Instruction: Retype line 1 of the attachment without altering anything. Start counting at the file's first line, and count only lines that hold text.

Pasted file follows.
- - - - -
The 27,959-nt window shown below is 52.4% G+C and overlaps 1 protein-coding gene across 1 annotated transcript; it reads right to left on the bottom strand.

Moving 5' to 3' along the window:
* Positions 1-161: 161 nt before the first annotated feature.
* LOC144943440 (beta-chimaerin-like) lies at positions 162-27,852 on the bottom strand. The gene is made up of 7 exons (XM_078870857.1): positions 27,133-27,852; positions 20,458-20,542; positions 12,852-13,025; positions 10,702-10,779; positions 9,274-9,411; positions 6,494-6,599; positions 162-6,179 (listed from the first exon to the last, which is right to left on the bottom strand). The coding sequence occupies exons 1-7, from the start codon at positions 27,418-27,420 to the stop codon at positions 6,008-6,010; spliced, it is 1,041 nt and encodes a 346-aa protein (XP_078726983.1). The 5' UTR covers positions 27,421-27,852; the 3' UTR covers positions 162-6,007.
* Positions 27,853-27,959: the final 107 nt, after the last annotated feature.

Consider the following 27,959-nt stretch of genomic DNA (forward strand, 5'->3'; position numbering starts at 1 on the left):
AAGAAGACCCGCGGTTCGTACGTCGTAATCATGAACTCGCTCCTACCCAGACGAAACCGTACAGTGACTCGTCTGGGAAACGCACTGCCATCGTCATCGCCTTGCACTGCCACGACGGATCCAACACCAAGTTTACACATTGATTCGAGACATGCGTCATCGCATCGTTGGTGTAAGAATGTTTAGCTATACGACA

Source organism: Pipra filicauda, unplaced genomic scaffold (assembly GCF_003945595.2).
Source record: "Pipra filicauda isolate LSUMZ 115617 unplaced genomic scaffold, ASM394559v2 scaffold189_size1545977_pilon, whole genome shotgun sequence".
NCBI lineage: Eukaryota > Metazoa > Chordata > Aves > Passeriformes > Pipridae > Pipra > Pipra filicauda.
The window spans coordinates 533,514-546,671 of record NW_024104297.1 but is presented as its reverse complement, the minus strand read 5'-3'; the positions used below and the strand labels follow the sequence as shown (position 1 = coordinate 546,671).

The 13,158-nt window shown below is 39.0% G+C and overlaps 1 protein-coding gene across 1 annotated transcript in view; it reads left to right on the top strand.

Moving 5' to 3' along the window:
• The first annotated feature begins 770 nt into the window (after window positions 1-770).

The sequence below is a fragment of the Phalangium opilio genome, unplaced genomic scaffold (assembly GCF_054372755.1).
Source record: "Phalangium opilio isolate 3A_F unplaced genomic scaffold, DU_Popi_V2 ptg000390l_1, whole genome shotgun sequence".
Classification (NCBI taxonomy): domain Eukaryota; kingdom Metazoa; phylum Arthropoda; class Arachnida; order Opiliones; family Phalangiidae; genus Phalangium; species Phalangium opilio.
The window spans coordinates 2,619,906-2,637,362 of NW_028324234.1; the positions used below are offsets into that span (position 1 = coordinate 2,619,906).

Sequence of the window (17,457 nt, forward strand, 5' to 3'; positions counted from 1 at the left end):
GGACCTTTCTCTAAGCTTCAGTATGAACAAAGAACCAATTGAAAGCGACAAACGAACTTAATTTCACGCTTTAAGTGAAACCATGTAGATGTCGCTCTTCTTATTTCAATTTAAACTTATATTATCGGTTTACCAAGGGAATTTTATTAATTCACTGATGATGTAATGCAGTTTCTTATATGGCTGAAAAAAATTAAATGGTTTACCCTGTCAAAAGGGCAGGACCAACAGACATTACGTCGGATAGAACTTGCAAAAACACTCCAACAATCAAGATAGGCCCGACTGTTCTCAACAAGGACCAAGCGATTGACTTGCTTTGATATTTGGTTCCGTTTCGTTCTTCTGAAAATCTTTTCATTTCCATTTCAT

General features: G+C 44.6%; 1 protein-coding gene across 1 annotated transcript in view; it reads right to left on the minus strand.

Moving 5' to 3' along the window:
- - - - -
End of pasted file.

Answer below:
The 27,959-nt window shown below is 52.4% G+C and overlaps 1 protein-coding gene across 1 annotated transcript; it reads right to left on the bottom strand.